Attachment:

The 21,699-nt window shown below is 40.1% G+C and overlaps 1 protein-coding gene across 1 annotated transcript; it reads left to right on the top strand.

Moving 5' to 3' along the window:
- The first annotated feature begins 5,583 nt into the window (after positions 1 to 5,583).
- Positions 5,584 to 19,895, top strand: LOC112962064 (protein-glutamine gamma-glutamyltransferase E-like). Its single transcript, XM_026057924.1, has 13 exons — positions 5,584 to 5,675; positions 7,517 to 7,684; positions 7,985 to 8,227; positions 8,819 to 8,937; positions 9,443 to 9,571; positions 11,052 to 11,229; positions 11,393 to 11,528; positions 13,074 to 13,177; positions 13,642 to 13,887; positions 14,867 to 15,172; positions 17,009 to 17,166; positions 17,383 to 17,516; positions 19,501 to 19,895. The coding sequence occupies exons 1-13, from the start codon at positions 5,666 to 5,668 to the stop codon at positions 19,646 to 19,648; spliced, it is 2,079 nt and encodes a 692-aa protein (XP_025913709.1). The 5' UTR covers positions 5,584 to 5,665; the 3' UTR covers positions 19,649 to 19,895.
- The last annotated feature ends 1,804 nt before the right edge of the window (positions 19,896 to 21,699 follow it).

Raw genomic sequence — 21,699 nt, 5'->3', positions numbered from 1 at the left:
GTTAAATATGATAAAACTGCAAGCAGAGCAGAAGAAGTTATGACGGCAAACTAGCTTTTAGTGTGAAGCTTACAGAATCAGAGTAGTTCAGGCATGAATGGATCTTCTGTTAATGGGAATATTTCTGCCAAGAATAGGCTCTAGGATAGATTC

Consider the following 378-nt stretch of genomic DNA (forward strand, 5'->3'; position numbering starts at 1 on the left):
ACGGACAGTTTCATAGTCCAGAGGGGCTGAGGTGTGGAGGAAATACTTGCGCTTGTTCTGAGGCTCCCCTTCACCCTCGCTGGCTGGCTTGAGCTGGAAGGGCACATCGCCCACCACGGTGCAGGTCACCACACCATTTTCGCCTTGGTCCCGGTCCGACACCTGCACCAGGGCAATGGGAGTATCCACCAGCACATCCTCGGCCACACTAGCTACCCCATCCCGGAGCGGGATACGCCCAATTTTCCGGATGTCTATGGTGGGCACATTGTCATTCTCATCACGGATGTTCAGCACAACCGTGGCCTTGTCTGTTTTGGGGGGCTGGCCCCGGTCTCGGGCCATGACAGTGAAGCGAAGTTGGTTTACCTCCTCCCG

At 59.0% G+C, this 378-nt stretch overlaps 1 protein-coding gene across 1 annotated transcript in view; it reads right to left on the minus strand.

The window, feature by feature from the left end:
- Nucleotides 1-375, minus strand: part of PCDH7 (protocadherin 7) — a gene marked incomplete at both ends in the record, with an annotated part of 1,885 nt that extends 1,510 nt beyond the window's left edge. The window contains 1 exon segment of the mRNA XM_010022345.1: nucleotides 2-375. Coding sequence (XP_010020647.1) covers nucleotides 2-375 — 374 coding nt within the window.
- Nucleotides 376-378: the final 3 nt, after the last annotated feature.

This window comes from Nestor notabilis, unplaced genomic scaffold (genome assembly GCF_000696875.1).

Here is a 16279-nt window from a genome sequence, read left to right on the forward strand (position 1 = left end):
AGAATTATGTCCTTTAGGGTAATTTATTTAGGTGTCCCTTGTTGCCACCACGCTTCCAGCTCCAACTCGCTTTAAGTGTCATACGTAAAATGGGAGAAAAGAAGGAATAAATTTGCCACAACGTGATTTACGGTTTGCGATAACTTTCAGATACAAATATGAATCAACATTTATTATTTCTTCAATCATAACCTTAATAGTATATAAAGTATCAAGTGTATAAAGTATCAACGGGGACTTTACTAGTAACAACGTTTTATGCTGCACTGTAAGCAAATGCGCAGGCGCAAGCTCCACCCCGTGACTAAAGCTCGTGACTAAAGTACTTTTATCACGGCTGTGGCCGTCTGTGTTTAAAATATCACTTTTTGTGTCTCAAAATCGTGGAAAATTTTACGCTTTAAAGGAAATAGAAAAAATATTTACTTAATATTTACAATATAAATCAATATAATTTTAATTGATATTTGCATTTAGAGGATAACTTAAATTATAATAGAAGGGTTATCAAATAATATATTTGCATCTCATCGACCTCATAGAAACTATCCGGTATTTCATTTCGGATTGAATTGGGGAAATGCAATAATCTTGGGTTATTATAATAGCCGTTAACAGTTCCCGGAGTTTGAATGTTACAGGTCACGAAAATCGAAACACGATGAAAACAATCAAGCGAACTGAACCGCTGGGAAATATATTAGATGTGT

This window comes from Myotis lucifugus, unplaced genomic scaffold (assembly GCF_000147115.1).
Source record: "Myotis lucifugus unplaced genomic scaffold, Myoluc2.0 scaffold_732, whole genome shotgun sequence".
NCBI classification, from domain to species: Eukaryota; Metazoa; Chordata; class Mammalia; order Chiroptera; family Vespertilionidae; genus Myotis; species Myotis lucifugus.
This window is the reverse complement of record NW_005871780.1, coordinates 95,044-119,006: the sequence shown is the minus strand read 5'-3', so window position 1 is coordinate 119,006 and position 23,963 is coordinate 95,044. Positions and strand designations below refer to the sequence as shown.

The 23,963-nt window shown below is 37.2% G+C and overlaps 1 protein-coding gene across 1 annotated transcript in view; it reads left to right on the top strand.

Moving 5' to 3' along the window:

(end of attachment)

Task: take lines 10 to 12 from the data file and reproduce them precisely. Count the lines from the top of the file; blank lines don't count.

At 59.0% G+C, this 378-nt stretch overlaps 1 protein-coding gene across 1 annotated transcript in view; it reads right to left on the minus strand.

The window, feature by feature from the left end:
- Nucleotides 1-375, minus strand: part of PCDH7 (protocadherin 7) — a gene marked incomplete at both ends in the record, with an annotated part of 1,885 nt that extends 1,510 nt beyond the window's left edge. The window contains 1 exon segment of the mRNA XM_010022345.1: nucleotides 2-375. Coding sequence (XP_010020647.1) covers nucleotides 2-375 — 374 coding nt within the window.